Chevron Corp. completes purchase of Denver-based PDC Energy

Chevron Corp. has completed its purchase of Denver-based PDC Energy, making the multinational company Colorado’s largest oil and gas producer.

Chevron said Monday that the purchase was a done deal after PDC shareholders approved the acquisition. The all-stock transaction was valued at $7.6 billion, including debt.

Under the deal, Chevron acquired 275,000 net acres, much of it next to its existing operations in northeast Colorado’s Denver-Julesburg Basin, and more than 1 billion barrels of oil equivalent in proven reserves. The company also added 25,000 acres to its operations in the Permian Basin of West Texas and southeastern New Mexico.

Altogether, Chevron’s daily production in the Denver-Julesburg Basin will be roughly 400,000 barrels of oil equivalent and its total acreage is a little more than 600,000 acres, said Kim McHugh, vice president of the company’s Rockies business unit.

“Once we combine these, we are about the fourth-largest business unit inside Chevron globally for production,” McHugh said. “We’re a measurable producer for the company and we add to the free cash flow and the barrels. It’s an exciting time.”

Bruce Niemeyer, Chevron’s president for Americas Exploration and Production, said the two companies have similar cultures, focusing on safe and reliable operations.

“PDC’s high-quality assets open up even greater opportunities in important U.S. basins where Chevron already has a strong presence,” Niemeyer said in a statement.

Chevron’s acquisition is among several moves that have consolidated Colorado’s oil and gas production. Chevron, based in California, bought Houston-based Noble Energy for $5 billion in 2020. At the time, Noble was the second-largest producer in the D-J Basin.

In 2021, Denver-based Bonanza Creek Energy and Extraction Oil and Gas Inc. merged to create Civitas Resources. Civitas bought Denver’s Crestone Peak Resources later that year in a transaction worth about $4.5 billion.

In June, Civitas Resources announced deals totaling nearly $5 billion and moved into the Permian Basin to buy affiliates of Hibernia Energy and Tap Rock Resources, which were managed by the private equity firm NGP Energy Capital Management.

“The D-J (Basin) has gotten to be the most consolidated shale oil play,” said Andrew Dittmar, director at Enverus Intelligence Research. “There are a few smaller remaining private companies out there, but not much at scale that you could acquire in the D-J.”

Dittmar believes that helps explain the recent moves by PDC Energy and Civitas Resources.

“PDC chose one route, to go ahead and exit and take some equity in a major. Civitas took the opposite route, looking beyond the D-J to other acquisition opportunities, with the Permian being the default because there’s still so much remaining there,” Dittmar said.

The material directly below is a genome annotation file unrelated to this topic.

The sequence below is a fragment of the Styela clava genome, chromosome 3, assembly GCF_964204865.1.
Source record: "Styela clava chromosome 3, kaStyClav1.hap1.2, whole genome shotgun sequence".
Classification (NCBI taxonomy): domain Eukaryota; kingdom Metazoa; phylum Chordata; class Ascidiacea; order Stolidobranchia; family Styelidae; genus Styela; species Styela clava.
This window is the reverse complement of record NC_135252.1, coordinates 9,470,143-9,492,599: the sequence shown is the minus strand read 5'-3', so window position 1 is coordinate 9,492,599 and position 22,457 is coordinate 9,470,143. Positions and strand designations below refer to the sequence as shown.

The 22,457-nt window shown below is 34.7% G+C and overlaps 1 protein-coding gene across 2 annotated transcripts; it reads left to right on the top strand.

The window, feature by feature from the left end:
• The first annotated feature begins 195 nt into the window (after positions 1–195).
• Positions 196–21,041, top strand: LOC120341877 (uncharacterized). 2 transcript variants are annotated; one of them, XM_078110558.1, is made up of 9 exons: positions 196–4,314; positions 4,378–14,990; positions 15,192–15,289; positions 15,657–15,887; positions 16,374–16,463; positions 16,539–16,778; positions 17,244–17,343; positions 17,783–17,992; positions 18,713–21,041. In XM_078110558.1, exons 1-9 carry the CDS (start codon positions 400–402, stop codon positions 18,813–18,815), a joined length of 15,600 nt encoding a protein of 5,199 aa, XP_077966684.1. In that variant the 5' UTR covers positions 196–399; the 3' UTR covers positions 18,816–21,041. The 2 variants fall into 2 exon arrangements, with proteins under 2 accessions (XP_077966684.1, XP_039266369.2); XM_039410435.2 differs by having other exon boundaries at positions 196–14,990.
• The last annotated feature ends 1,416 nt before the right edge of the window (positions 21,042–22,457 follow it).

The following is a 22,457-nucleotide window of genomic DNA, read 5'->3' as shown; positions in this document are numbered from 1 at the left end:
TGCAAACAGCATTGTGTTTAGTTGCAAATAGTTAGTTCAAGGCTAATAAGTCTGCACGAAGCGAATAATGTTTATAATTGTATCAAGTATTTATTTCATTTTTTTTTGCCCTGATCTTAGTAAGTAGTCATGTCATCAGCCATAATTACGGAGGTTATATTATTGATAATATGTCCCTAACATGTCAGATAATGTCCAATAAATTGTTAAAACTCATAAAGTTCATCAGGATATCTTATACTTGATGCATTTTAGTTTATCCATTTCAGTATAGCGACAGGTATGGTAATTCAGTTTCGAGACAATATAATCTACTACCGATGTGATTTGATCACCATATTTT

He believes Chevron bought PDC Energy because of its assets in the D-J Basin. “I think that’s a stamp of approval on the D-J that a major like Chevron wants to make it a more core part of its portfolio going forward.”

Colorado was the fifth-largest crude oil-producing state in 2022, with 82% of the production coming from Weld County, according to the U.S. Energy Information Administration. The state was the eighth-largest natural gas producer.

PDC Energy and Chevron each have 500 employees in Colorado. McHugh said Chevron is holding town halls and to talk to workers about plans for blending the companies and what kinds of changes will be made.

“We’re trying to figure that out and to be as transparent and as respectful to the PDC employees as we can and meet a timeline so we don’t have it dragging out,” McHugh said.

Chevron and PDC each have an office in Denver. Chevron has a field office in Greeley and PDC Energy has one in Evans.

While the D-J Basin has experienced more consolidation than other oil and gas fields, Dittmar with Enverus said it is a trend across the industry. Production has been relatively flat as companies and investors have continued to prioritize freeing up cash and paying down debt.

“The economics in the D-J are really strong for the most part,” Dittmar said.

There was the “political overhang,” Dittmar said, of the 2019 state law that mandated a broad overhaul of oil and gas regulations, including how far wells must be drilled from homes and other buildings and rules intended to protect public health and safety and the environment.

“That was maybe more of a concern a couple of years ago,” he said. “Companies have been able to manage it fairly well.”

McHugh said both Chevron and PDC respect the higher expectations Colorado and its residents have for oil and gas operators. She said the companies are taking steps to meet those expectations, including consolidating equipment on well sites to lower emissions and reduce the use of the land surface.

“We want to respect the environment and the wildlife and do the right things and I believe we do,” McHugh said.

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